It's a guide
The long-anticipated, revised USDA hardiness zone map was introduced late in January, and sure enough, within days we started to hear griping. Not that this would make any difference to several of our local big box stores, whose "certified" garden center staff have never understood what zones mean. (Until the new map was released, my little corner of the world was situated comfortably in Zone 5. A little bit 5a, a little bit 5b, but you get the picture. According to the new map, it now leans toward 6a.) Can't count the number of times I've spied clearly labeled, enticing plants with a Zone 7 - or 8 - designation promoted as perennials. No wonder gardeners are frustrated.
But the new zone map is not to blame. Neither was the old one. It's a tool, it's a guide; it's not the absolute answer to all climate and weather questions. So when we hear, "but sometimes we get colder than that," do we shrug? Or do we explain that these zones are based on averages, and sometimes Mother Nature likes to mess with our heads? As late as last October, folks in the Chicago area were told to hunker down for one of the most brutal winters in terms of early arriving, sustained, bitter cold and heavy snowfall. As it turns out, we've experienced one of the mildest seasons on record. At the end of January, in fact, we reached the 50s - again. Oops.
But that's a fluke of weather, not a long-term, average winter. To ease the anxiety of gardeners thrown for a loop by the changes, the USDA offers helpful "however" hints. Go to http://planthardiness.ars.usda.gov/PHZMWeb/About.aspx to read the agency's explanation of how other environmental factors, such as light, humidity, snow cover ... and on, and on ... can affect plants' survival.
It all comes down to this: it's a guide, folks. Just a guide. Don't dismiss it because of occasional temperature fluctuations.
60 is the new 30
Maybe it's the arthritis talking, but it seems that all we're hearing lately is "youth." Courting the youth vote; how to capture youthful customers; new business paradigms to keep young workers engaged and productive. All truly valuable - and critical - initiatives, but let's not throw the seniors out with the bathwater. Where younger workers bring to the table fresh perspectives and enviable technology skills (how do they do that?), older workers contribute something just as valuable: the wisdom of experience. Yes, many of us can get stuck in a rut, relying on old, timeworn habits. And no one wants to hear "... but we've always done it that way."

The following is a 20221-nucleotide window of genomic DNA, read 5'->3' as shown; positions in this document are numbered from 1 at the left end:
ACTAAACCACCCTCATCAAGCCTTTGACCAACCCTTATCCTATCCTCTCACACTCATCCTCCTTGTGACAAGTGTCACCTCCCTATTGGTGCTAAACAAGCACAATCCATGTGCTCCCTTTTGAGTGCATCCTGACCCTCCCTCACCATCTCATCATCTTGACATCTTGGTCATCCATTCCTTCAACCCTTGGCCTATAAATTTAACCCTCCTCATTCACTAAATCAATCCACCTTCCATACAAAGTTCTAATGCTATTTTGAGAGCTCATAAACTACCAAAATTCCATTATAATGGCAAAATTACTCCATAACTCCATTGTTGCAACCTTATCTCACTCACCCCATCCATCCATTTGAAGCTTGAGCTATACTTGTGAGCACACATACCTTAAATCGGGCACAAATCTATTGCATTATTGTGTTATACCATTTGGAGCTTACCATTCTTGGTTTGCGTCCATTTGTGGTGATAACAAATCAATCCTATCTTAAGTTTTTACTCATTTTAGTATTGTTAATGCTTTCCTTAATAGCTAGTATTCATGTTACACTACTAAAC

Imagine, though, the awesome brainpower of intergenerational teams. Where one set of workers can look at a challenge with new eyes, another group can provide the perspective of time-tested, sound horticulture and business principles. If we don't recruit, train and maintain a youthful, new generation of green industry professionals, there's not much of a future. But if we don't also heed those who've blazed the trail, there's not much of a present to become the future.
Strength in numbers
At a few trade shows lately we've heard kudos as well as grumblings about the trend toward cooperative agreements, and possible (emphasis on possible) mergers, among associations - OFA and ANLA in particular. Lots of positive, "it's about time" comments; several "let's see what happens" musings. But one person offered, "it's a pathetic act of desperation." Really? This is just my opinion, mind you, but a statement like that smacks of bitterness. If we're honest, we all need to recognize that across the board, things have changed. And there's no going back, because what used to be just ain't no more. So let's assess the strengths, combine forces and do what needs to be done to advance the industry and our businesses. A desperate move? Hardly.